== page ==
In our view, the legality of the President’s action is questionable at best, but what should Republicans do? Is it a battle worth fighting “tooth and nail” as Speaker Boehner put it? We think not. In Blog No. 50 we argued that for President Obama to take the proposed executive actions would be a mistake and we believe that it was. Whatever the prospects for bipartisan cooperation might have been otherwise, they have now been greatly diminished. And, however one apportions blame for that result, it is clearly not in the national interest. The question now is whether Republicans will make an even greater mistake of their own by overreacting.
Republicans who urge an aggressive response may be bolstered by polling in advance of the President’s actions that showed 48% disapproving oft executive action and 38% approving. The question put to the respondents, however, did not spell out what the executive action would consist of, and many might have assumed a broader action (even, perhaps, a path to citizenship), than the steps actually taken. Once the relatively narrow impact of the actions is understood, the ratio of approval and disapproval may well change. Moreover, any of those who still disapproved of the President’s actions might also disapprove of drastic measures being taken in retaliation.The Republican responses reportedly under consideration are not promising. Impeachment appeals only to the furthest reaches of the Tea Party Caucus or, as we sometimes refer to it, the Oozlum Caucus See, Blog No. 8. Threats of a government shutdown are almost as unattractive. Various budgetary gimmicks are reportedly being discussed and might be attempted, but are unlikely to be effective. We are also skeptical that a lawsuit against the President and his actions would be successful. The issue of standing would be a major hurdle, and even if that were overcome, the end result would be uncertain and would not be reached for months and probably years. Such a lawsuit, however, would have the merit of allowing Republicans to let off steam without being unduly disruptive to the legislative process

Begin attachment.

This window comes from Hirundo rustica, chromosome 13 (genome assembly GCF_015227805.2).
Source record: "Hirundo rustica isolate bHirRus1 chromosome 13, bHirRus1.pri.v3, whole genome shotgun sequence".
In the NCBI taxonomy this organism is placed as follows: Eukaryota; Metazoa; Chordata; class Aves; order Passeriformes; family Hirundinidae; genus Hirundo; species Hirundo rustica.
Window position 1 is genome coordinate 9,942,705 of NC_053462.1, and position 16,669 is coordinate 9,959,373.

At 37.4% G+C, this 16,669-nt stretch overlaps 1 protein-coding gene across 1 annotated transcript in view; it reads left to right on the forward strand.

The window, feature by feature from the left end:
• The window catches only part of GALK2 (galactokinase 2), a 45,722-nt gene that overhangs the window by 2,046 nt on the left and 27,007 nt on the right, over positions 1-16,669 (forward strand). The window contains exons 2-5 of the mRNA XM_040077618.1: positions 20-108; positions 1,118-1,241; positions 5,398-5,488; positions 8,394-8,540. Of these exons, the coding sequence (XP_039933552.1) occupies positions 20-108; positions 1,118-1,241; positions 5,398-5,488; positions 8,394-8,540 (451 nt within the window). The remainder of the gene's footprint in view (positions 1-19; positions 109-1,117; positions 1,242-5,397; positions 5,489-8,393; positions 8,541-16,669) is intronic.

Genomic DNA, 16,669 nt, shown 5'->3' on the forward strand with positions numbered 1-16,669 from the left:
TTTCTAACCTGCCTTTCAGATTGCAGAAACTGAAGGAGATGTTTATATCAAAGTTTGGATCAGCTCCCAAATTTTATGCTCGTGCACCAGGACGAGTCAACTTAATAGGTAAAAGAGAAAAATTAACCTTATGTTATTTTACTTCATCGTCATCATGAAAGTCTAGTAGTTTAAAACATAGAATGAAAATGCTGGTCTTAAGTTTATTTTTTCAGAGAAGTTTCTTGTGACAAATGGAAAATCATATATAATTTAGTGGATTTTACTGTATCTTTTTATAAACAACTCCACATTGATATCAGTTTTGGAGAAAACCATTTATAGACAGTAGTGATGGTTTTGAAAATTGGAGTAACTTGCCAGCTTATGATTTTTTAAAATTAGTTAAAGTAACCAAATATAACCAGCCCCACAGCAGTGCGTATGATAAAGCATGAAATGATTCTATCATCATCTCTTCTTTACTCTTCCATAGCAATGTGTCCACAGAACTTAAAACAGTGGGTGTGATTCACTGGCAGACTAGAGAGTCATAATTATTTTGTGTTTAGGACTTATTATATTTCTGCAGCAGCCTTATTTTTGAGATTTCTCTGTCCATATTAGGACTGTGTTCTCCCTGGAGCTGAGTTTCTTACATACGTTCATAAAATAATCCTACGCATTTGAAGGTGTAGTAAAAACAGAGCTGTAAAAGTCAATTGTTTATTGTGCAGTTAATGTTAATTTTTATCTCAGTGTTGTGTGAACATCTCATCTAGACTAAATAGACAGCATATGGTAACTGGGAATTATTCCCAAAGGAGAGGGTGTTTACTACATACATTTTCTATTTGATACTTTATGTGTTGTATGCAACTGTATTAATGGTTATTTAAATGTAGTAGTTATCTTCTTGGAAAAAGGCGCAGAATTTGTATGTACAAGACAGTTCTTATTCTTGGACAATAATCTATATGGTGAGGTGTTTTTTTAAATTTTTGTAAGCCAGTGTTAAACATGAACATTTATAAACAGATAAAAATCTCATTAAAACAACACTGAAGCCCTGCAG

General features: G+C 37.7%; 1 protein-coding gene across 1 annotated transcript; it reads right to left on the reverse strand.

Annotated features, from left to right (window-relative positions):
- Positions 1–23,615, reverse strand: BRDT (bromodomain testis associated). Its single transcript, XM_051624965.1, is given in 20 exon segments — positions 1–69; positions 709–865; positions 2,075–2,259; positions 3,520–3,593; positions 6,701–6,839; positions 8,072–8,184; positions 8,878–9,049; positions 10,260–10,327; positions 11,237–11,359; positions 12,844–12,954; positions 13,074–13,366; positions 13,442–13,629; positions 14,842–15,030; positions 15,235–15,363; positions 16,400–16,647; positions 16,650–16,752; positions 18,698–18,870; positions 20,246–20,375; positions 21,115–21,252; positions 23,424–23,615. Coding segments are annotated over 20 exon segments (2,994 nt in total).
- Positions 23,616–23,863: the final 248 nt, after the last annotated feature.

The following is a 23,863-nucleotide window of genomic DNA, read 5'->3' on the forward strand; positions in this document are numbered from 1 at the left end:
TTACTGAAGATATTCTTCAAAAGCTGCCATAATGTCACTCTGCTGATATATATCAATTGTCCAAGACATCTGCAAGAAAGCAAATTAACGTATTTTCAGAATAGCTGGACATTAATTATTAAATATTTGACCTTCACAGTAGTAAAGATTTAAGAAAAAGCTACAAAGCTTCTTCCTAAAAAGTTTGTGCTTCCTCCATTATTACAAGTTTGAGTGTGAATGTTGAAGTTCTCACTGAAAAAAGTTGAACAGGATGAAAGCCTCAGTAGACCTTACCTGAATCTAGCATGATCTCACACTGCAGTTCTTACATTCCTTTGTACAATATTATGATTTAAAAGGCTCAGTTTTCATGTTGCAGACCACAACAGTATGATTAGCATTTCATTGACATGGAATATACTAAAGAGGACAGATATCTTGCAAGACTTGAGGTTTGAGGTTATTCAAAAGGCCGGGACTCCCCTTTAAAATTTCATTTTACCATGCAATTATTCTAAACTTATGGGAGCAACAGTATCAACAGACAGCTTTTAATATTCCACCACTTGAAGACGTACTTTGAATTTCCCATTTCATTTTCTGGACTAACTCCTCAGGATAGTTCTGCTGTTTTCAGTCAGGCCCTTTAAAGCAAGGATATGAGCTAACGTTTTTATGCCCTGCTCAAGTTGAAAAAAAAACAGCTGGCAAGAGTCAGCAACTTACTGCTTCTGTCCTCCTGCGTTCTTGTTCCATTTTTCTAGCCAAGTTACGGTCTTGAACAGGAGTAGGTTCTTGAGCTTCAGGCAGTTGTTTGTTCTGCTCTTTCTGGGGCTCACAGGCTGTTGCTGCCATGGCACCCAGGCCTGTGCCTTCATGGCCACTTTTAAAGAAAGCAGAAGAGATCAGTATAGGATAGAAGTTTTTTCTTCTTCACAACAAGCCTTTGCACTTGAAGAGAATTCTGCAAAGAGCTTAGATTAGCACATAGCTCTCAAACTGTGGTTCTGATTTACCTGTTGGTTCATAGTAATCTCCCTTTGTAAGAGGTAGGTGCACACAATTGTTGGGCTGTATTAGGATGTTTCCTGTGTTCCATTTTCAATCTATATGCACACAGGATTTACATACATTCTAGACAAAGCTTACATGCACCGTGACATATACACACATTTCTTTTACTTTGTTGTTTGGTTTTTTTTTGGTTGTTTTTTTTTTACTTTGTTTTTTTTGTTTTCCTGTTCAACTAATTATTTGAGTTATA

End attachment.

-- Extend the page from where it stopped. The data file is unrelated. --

One possible approach that occurs to us would be a bill suspending the effectiveness of the President’s actions for a period of, say, six months. That delay would give Congress a chance to pass substantive immigration legislation, either interim or long term, comprehensive or piecemeal, that would supersede the President’s executive actions. Failing to pass a bill in the specified time would mean that the President’s actions would then become operative. Such a bill would face opposition from die-hard, no-compromise Republicans and from Democrats reluctant to support a bill that could be interpreted as a rebuff to the President or might disappoint their Latino constituencies. Nevertheless, it should be supported in both the House and Senate by Republicans eager to demonstrate an ability to govern as well as to oppose, and to Democrats who have been quietly uncomfortable with the President’s actions. All in all, a long shot no doubt, but one worth considering.